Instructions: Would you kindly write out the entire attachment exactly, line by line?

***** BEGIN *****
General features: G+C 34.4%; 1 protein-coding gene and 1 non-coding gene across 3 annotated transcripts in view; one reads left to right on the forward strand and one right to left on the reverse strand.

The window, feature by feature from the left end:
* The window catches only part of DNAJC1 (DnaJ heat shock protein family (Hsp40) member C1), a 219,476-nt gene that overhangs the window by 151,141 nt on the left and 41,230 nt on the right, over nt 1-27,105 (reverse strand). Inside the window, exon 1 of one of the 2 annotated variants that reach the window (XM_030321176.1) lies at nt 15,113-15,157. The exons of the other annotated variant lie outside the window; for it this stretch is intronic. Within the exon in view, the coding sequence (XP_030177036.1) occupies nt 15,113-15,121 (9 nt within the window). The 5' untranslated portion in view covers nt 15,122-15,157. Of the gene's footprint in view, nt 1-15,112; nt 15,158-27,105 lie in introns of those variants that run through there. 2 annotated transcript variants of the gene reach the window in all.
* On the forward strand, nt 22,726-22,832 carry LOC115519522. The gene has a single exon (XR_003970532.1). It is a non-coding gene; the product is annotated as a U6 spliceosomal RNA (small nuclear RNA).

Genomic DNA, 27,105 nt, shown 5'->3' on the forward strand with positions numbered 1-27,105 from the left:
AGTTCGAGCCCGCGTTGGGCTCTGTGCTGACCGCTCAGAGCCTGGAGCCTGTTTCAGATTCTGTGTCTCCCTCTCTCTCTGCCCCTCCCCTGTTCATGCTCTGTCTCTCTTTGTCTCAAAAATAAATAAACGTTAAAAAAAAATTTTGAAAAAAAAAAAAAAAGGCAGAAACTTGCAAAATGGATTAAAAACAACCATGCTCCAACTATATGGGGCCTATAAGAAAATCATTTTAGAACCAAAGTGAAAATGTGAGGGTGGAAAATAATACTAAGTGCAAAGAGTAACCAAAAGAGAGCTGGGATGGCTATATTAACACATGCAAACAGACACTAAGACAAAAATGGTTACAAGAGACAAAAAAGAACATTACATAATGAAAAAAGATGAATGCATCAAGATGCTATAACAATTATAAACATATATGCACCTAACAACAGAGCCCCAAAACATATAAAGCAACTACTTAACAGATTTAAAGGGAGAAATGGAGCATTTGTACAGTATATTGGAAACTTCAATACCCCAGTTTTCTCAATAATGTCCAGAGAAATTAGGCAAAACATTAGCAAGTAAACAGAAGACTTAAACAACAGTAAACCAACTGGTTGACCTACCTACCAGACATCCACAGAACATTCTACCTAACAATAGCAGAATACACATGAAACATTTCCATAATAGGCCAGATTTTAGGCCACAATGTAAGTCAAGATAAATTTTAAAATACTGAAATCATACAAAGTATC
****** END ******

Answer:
General features: G+C 34.4%; 1 protein-coding gene and 1 non-coding gene across 3 annotated transcripts in view; one reads left to right on the forward strand and one right to left on the reverse strand.

The window, feature by feature from the left end:
* The window catches only part of DNAJC1 (DnaJ heat shock protein family (Hsp40) member C1), a 219,476-nt gene that overhangs the window by 151,141 nt on the left and 41,230 nt on the right, over nt 1-27,105 (reverse strand). Inside the window, exon 1 of one of the 2 annotated variants that reach the window (XM_030321176.1) lies at nt 15,113-15,157. The exons of the other annotated variant lie outside the window; for it this stretch is intronic. Within the exon in view, the coding sequence (XP_030177036.1) occupies nt 15,113-15,121 (9 nt within the window). The 5' untranslated portion in view covers nt 15,122-15,157. Of the gene's footprint in view, nt 1-15,112; nt 15,158-27,105 lie in introns of those variants that run through there. 2 annotated transcript variants of the gene reach the window in all.
* On the forward strand, nt 22,726-22,832 carry LOC115519522. The gene has a single exon (XR_003970532.1). It is a non-coding gene; the product is annotated as a U6 spliceosomal RNA (small nuclear RNA).

Genomic DNA, 27,105 nt, shown 5'->3' on the forward strand with positions numbered 1-27,105 from the left:
AGTTCGAGCCCGCGTTGGGCTCTGTGCTGACCGCTCAGAGCCTGGAGCCTGTTTCAGATTCTGTGTCTCCCTCTCTCTCTGCCCCTCCCCTGTTCATGCTCTGTCTCTCTTTGTCTCAAAAATAAATAAACGTTAAAAAAAAATTTTGAAAAAAAAAAAAAAAGGCAGAAACTTGCAAAATGGATTAAAAACAACCATGCTCCAACTATATGGGGCCTATAAGAAAATCATTTTAGAACCAAAGTGAAAATGTGAGGGTGGAAAATAATACTAAGTGCAAAGAGTAACCAAAAGAGAGCTGGGATGGCTATATTAACACATGCAAACAGACACTAAGACAAAAATGGTTACAAGAGACAAAAAAGAACATTACATAATGAAAAAAGATGAATGCATCAAGATGCTATAACAATTATAAACATATATGCACCTAACAACAGAGCCCCAAAACATATAAAGCAACTACTTAACAGATTTAAAGGGAGAAATGGAGCATTTGTACAGTATATTGGAAACTTCAATACCCCAGTTTTCTCAATAATGTCCAGAGAAATTAGGCAAAACATTAGCAAGTAAACAGAAGACTTAAACAACAGTAAACCAACTGGTTGACCTACCTACCAGACATCCACAGAACATTCTACCTAACAATAGCAGAATACACATGAAACATTTCCATAATAGGCCAGATTTTAGGCCACAATGTAAGTCAAGATAAATTTTAAAATACTGAAATCATACAAAGTATC